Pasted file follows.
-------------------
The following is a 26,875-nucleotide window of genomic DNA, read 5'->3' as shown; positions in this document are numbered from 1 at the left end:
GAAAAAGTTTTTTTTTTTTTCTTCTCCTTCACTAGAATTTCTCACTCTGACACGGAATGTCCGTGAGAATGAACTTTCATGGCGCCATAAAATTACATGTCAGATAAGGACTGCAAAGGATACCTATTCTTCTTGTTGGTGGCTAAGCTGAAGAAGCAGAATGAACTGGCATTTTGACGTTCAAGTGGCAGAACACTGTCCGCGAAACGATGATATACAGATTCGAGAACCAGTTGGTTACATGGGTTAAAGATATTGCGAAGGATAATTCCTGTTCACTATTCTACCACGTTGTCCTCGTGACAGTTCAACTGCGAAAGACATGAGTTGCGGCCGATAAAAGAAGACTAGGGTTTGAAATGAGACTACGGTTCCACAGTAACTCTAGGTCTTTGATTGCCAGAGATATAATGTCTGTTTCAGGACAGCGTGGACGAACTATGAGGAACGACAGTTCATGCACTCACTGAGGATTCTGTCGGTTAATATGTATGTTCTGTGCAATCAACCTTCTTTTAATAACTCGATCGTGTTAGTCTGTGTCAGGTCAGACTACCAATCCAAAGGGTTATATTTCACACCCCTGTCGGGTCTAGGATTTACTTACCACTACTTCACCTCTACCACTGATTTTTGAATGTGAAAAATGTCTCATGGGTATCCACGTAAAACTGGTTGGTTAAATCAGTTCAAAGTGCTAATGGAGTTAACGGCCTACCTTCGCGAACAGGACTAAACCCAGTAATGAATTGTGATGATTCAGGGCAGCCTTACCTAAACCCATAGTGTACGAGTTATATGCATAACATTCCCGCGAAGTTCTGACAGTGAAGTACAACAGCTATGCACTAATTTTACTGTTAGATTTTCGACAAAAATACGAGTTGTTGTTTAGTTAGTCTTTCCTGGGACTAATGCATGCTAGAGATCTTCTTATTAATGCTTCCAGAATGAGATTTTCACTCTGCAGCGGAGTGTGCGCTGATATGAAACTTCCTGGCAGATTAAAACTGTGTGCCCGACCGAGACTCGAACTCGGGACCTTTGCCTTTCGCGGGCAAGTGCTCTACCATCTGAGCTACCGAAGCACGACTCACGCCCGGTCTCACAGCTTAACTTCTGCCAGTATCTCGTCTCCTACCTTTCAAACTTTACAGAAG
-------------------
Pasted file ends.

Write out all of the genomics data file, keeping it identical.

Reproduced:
The following is a 26,875-nucleotide window of genomic DNA, read 5'->3' as shown; positions in this document are numbered from 1 at the left end:
GAAAAAGTTTTTTTTTTTTTCTTCTCCTTCACTAGAATTTCTCACTCTGACACGGAATGTCCGTGAGAATGAACTTTCATGGCGCCATAAAATTACATGTCAGATAAGGACTGCAAAGGATACCTATTCTTCTTGTTGGTGGCTAAGCTGAAGAAGCAGAATGAACTGGCATTTTGACGTTCAAGTGGCAGAACACTGTCCGCGAAACGATGATATACAGATTCGAGAACCAGTTGGTTACATGGGTTAAAGATATTGCGAAGGATAATTCCTGTTCACTATTCTACCACGTTGTCCTCGTGACAGTTCAACTGCGAAAGACATGAGTTGCGGCCGATAAAAGAAGACTAGGGTTTGAAATGAGACTACGGTTCCACAGTAACTCTAGGTCTTTGATTGCCAGAGATATAATGTCTGTTTCAGGACAGCGTGGACGAACTATGAGGAACGACAGTTCATGCACTCACTGAGGATTCTGTCGGTTAATATGTATGTTCTGTGCAATCAACCTTCTTTTAATAACTCGATCGTGTTAGTCTGTGTCAGGTCAGACTACCAATCCAAAGGGTTATATTTCACACCCCTGTCGGGTCTAGGATTTACTTACCACTACTTCACCTCTACCACTGATTTTTGAATGTGAAAAATGTCTCATGGGTATCCACGTAAAACTGGTTGGTTAAATCAGTTCAAAGTGCTAATGGAGTTAACGGCCTACCTTCGCGAACAGGACTAAACCCAGTAATGAATTGTGATGATTCAGGGCAGCCTTACCTAAACCCATAGTGTACGAGTTATATGCATAACATTCCCGCGAAGTTCTGACAGTGAAGTACAACAGCTATGCACTAATTTTACTGTTAGATTTTCGACAAAAATACGAGTTGTTGTTTAGTTAGTCTTTCCTGGGACTAATGCATGCTAGAGATCTTCTTATTAATGCTTCCAGAATGAGATTTTCACTCTGCAGCGGAGTGTGCGCTGATATGAAACTTCCTGGCAGATTAAAACTGTGTGCCCGACCGAGACTCGAACTCGGGACCTTTGCCTTTCGCGGGCAAGTGCTCTACCATCTGAGCTACCGAAGCACGACTCACGCCCGGTCTCACAGCTTAACTTCTGCCAGTATCTCGTCTCCTACCTTTCAAACTTTACAGAAG